How To Outline Your Strategic Plan


A strategic plan is a description of where you want your organization to be in the future and how you’re going get there. It provides organizations with a sense of direction and gets everyone in the organization headed that way. American organizations—both nonprofit and for-profit—often look between three and five years out in regard to their strategic plan.

But in order to create a helpful and usable strategic plan template, you need to have a solid working outline. Below, we’ve provided the three most important parts of that outline as well as four steps to take to integrate the strategic plan once it’s complete.

Nine out of 10 organizations fail to execute strategy. Avoid failure with this free toolkit.

A 3-Part Strategic Plan Outline

1. Create a vivid description of what your “final destination” is.

To create an overall vision, some organizations start by holding a brainstorming session in which they “imagine a world” where:

  • Their organization is dominating the industry.
  • They’ve tripled in size.
  • They’ve introduced a number of new products.
  • The general population they cater to relies on their solution to a particular problem.

Once you’ve gathered your ideas from a brainstorming session like this, consolidate those ideas into a one- or two-sentence vision statement or purpose statement.

2. Determine the steps you’ll take to achieve your vision.

To determine how you’ll achieve your overall vision, you’ll need to break it down into goals—often called “objectives.” Objectives can often be divided into logical groups.

For example, if you’re a municipality, your objectives could be divided into key program areas like safety, transportation, and public works. If you’re a nonprofit or for-profit business, your objectives might be grouped into the four Balanced Scorecard perspectives or the perspectives for whichever strategic planning model you’ve selected. Ideally, all of your goals will link together so they’re contributing somehow to your vision collectively.

3. Determine how you’ll achieve your goals or objectives.

3A. For-Profit Organizations

Many for-profit strategic plan examples focus next on their measures or key performance indicators, which help an organization understand whether or not they’re meeting their goals. If your organization sets measures, you’ll also set targets for those measures that help express levels of performance.

See Also: How To Set KPI Targets

3B. Nonprofits & Municipal Organizations

Organizations that feel less ownership of the target itself—like nonprofits and municipalities—will focus next on linking activities or “projects” to their objectives. For example, a municipality or school may not want to set a target for school attendance, park visitors, or for how many people will go to the library in a particular time period. But they will want to talk about all the activities they need to do to improve their city, like:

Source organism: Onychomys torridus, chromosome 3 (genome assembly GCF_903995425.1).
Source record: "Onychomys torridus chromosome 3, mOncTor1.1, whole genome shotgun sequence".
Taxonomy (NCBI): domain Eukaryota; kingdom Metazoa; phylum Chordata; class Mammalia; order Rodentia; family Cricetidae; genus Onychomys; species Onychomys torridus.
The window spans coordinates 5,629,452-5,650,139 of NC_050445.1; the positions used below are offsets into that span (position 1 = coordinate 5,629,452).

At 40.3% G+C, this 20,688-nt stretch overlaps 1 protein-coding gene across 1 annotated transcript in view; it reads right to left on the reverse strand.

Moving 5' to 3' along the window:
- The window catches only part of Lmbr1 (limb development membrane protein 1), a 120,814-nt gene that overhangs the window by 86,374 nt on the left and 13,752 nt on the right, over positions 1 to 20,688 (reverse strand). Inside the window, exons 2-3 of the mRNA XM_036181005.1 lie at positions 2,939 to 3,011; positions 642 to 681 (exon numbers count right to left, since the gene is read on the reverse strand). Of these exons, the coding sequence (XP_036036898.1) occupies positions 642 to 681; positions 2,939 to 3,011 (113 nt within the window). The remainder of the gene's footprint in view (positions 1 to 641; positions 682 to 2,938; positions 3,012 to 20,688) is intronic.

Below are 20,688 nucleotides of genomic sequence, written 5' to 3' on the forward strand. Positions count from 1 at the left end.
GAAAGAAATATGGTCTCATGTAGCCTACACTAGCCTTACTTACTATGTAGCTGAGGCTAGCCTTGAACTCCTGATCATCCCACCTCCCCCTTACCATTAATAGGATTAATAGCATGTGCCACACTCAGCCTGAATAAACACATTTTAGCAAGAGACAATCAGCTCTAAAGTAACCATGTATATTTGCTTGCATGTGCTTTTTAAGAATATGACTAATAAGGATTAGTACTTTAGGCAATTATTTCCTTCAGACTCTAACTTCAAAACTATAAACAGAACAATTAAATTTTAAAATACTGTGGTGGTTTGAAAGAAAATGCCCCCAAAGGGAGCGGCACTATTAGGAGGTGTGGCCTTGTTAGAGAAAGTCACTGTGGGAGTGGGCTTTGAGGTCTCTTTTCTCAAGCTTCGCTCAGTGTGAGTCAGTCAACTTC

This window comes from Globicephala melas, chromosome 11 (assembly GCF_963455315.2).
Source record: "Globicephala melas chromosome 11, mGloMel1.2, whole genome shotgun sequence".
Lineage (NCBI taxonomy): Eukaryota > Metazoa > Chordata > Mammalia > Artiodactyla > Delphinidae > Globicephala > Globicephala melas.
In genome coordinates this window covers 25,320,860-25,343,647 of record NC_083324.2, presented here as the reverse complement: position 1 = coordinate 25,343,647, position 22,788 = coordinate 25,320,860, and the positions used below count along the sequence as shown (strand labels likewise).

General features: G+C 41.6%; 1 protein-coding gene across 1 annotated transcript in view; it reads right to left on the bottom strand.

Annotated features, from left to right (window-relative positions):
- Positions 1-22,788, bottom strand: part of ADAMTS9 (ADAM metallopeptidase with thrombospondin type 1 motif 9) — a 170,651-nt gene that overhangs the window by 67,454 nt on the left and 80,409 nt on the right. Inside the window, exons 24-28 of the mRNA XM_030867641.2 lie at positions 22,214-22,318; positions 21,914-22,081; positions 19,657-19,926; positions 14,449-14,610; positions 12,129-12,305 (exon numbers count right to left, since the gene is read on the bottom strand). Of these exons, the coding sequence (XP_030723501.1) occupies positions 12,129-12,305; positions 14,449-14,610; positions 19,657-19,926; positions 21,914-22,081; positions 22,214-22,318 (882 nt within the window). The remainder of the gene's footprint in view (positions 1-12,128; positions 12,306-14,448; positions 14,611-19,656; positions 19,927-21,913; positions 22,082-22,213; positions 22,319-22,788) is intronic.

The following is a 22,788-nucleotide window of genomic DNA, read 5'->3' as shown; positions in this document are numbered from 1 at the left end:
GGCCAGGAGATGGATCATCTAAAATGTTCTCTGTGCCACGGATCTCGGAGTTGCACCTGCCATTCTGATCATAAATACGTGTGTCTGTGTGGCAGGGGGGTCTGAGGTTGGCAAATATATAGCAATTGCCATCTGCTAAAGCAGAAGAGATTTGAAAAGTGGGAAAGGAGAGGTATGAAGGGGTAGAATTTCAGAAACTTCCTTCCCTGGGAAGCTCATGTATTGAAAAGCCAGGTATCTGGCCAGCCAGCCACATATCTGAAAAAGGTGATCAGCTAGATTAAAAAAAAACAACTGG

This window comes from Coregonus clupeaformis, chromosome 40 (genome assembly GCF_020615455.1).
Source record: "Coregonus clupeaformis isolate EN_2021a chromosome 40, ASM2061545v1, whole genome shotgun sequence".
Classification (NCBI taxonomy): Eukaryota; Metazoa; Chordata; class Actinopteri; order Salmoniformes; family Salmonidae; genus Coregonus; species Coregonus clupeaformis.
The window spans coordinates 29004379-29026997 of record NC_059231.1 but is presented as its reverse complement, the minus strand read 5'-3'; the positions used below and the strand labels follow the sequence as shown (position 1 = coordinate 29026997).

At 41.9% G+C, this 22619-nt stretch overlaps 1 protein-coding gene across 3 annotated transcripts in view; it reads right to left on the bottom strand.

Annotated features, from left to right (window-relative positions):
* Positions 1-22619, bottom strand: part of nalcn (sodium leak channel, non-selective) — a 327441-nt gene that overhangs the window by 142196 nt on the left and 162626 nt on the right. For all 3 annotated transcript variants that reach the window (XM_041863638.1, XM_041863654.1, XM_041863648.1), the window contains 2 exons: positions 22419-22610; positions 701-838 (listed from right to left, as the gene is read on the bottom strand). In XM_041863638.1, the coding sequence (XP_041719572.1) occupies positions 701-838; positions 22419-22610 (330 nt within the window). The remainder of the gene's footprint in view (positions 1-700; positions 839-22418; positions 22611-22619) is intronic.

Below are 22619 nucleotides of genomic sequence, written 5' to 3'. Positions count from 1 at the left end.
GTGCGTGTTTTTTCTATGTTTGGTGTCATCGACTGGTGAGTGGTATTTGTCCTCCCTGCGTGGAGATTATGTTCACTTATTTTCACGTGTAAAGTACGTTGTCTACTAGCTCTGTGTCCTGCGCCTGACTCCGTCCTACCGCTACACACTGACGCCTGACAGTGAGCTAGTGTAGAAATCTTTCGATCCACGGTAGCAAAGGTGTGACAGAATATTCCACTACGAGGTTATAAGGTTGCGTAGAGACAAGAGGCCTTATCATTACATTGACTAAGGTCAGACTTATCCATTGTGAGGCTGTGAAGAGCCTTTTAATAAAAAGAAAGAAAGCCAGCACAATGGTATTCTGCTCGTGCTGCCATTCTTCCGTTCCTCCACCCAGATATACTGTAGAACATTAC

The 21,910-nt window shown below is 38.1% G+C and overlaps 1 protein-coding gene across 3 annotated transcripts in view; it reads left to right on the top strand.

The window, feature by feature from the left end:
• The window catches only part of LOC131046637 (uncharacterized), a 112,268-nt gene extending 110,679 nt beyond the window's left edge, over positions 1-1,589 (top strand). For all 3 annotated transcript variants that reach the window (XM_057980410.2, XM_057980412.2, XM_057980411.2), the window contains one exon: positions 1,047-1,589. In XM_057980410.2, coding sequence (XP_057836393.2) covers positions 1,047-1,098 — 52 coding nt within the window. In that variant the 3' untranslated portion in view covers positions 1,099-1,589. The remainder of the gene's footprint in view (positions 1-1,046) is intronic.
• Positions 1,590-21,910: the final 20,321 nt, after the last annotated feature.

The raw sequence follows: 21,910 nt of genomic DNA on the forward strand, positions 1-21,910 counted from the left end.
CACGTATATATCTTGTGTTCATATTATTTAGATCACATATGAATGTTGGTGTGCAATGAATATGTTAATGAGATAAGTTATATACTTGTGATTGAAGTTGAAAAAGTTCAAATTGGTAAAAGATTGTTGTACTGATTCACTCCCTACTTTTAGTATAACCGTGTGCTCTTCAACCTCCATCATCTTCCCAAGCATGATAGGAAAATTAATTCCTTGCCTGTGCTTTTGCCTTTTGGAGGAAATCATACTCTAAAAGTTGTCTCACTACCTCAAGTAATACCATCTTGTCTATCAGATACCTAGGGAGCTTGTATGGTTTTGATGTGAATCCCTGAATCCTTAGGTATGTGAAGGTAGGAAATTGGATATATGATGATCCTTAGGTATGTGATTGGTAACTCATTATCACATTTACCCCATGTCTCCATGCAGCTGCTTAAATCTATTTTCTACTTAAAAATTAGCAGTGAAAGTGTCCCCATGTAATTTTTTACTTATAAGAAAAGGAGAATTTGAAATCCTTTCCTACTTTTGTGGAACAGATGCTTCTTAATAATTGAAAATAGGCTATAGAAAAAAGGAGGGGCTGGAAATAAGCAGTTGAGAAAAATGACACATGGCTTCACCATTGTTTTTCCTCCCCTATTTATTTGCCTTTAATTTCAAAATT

• Investing in new pieces of software.
  • Investing in infrastructure.
  • Redesigning certain processes.
  • Doing any of these things more efficiently or effectively.

All of these key activities that are linked to your strategic objectives can help you meet your overall strategic plan.

Implementing Your Strategic Plan, Step-By-Step

1. Get buy-in from across your organization regarding the details of your strategic plan.  

Which person (or department) should be held accountable for these goals? You want that person (or those people) to write anywhere from three sentences to three paragraphs describing what each objective means, why it’s important, and how you’re going to accomplish it. You can then spread this throughout your organization.

2. If you’re taking the measure-centric approach, build out the details of each measure.

This may include:

  • Who owns the measure.
  • The source of the data.
  • The formula.
  • How you will gather the data.
  • The target, broken down over time.

3. If you’re taking a project-centric approach, put some “meat on the bones” of your strategic plan outline.

This may include:

  • Who’s responsible for those contracts.
  • Details regarding your business plans.
  • Details regarding your budgets.
  • Details regarding timelines or key milestones along the way.

4. Make sure there’s consistency across the entire strategic plan.

This is something one individual in the strategy or finance office may be in charge of. This individual would read the whole strategic plan outline and ensure that you have the same level of detail in each section and then communicate the plan going forward.

Remember…

Creating an inspiring strategic plan is great—but there are a lot of nice strategic plan outlines out there that were created and now sit on a shelf

Your strategic plan template has to be something that the leadership team fully understands and takes ownership of. So even if the buy-in takes a great deal of time—even 2-3 times longer than if you’d tried to do it without buy-in—don’t underestimate its importance. Once you have the leadership on board, your strategic plan will be something everyone can understand and execute on regularly.  [hs_action id=”6173″]